The Boer War marked the first time that Britain utilized citizen-soldiers to support its regular forces in combat. It has been argued that this led to an increased sense of pride both on national and local levels. This article seeks to explore the often overlooked involvement of the Naval Brigades, who played a vital supporting role in the conflict, and how their exploits were celebrated by the local community of Portsmouth and reported in the local press.
Like many seamen, men who served in the Naval Brigades were often tied to port towns by family connections. Therefore it follows that there were strong links between people of the town and those in the brigades: friends, brothers and sons. They were a popular subject for the Hampshire Telegraph who reported avidly on the victories and defeats of the Naval Brigades at the Cape. Hyperbole is evident but reports are supplemented by accounts from bluejackets and marines which give a more realistic idea of the horrors of war.
When these men returned to Portsmouth they were given organized welcoming ceremonies on a grand scale which clearly demonstrated both national and local pride. For example, when HMS Powerful and her Naval Brigade detachment returned from South Africa the ships in Portsmouth harbour were dressed, large crowds turned out to see them process through the town and they were treated to a banquet at the Town Hall. The whole event was described as ‘a downright hearty English greeting’. This is highlighted elsewhere when the Hampshire Telegraph commented upon the days excursions offered by rail companies to enable the public to welcome home the returning men and draws a direct comparison to the popularity of Fleet Reviews: ‘the spectacle of the Naval Brigade… will be worth coming many miles to see.’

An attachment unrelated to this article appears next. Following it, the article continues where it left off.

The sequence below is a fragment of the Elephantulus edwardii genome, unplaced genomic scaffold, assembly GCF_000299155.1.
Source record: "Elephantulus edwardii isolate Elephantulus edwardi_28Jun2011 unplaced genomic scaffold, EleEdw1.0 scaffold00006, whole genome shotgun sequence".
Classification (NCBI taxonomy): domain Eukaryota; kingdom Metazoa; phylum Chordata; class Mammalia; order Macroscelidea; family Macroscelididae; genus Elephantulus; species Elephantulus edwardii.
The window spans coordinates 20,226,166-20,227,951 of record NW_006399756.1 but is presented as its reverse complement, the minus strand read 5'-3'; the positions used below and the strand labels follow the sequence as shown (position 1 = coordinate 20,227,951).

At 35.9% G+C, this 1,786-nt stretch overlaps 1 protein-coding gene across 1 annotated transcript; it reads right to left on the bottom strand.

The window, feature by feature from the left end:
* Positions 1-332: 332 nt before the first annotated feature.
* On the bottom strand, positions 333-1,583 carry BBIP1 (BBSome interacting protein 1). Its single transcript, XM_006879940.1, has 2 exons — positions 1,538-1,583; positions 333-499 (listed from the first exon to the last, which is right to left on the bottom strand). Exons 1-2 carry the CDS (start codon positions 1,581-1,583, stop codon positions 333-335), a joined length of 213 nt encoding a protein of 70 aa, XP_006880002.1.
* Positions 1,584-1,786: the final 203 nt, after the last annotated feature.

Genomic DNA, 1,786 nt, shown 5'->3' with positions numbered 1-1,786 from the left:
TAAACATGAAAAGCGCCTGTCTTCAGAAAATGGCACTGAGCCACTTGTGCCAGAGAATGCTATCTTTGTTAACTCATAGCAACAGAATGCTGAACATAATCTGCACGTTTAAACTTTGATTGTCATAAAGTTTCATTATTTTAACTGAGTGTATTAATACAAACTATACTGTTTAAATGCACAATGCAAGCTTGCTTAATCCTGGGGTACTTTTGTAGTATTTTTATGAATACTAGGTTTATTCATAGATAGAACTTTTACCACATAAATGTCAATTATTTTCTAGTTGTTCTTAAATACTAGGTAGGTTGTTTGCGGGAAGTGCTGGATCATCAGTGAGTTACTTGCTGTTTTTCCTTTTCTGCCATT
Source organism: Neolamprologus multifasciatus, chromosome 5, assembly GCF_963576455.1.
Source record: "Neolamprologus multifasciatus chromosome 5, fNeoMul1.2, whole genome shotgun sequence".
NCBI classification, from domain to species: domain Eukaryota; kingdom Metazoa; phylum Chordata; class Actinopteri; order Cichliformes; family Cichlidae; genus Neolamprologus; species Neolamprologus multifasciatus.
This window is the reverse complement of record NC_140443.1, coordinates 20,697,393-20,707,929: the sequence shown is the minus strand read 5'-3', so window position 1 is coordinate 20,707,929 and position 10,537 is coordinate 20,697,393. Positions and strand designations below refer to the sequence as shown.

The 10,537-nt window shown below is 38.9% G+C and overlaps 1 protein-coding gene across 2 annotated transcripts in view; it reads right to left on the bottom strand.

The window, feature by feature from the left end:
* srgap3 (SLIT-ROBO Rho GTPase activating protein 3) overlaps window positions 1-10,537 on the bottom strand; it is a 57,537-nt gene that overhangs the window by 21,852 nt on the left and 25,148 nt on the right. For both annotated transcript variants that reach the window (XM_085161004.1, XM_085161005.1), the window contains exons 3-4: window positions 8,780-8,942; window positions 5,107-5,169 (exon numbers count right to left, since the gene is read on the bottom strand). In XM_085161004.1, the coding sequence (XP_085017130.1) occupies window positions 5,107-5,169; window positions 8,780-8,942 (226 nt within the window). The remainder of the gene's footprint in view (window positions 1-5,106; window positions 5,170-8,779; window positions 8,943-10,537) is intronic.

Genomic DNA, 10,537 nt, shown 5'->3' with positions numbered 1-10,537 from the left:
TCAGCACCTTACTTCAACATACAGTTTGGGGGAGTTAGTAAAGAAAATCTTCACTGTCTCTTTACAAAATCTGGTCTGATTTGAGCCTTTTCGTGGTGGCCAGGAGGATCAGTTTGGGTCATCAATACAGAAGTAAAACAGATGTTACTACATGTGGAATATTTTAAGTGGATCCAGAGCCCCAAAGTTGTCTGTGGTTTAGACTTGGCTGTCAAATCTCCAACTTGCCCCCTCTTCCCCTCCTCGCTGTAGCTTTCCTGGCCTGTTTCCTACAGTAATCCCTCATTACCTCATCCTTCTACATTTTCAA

However, the Hampshire Telegraph also revealed that popular support could be lacking without clearly organized public events. In particular it reveals a case where a draft of sailors was leaving for the Cape via a small steamer and received cheers from only ‘one or two dockyardmen’.
Therefore, it can be argued that Naval Brigades were seen as a distinct body of men who could be held out to encourage both national and local pride. As with other port towns they had links to the local community and when their exploits were being celebrated many from the town may have felt a keen interest in events. However, it is also evident that official events, carefully organized and orchestrated, were sites of greater expressions of celebration than smaller events. This topic deserves far greater consideration in order to analyse the material extant and provide a detailed view on expressions of popular support in port towns.
 Brad Beaven, ‘The Provincial Press, Civic Ceremony and the Citizen-Soldier During the Boer War, 1899-1902: A Study of Local Patriotism’, Journal of Imperial and Commonwealth History, 37, 2, 2009; 207-228, 208.
 Helen B. McCartney, Citizen Soldiers: the Liverpool Territorials in the First World War, (Cambridge: Cambridge University Press, 2005); 57.
 Mary A. Conley, From Jack Tar to Union Jack: representing naval manhood in the British Empire, 1870-1918, (Manchester: Manchester University Press, 2009); 43.
 Hampshire Telegraph, 30 December 1899: this edition reprinted a letter from a marine at the front detailing the terrible losses they suffered in one battle.
 Hampshire Telegraph, 25 April 1900.
 Hampshire Telegraph, 14 April 1900.
 Hampshire Telegraph, 24 March 1900.
 Hampshire Telegraph, 4 November 1899.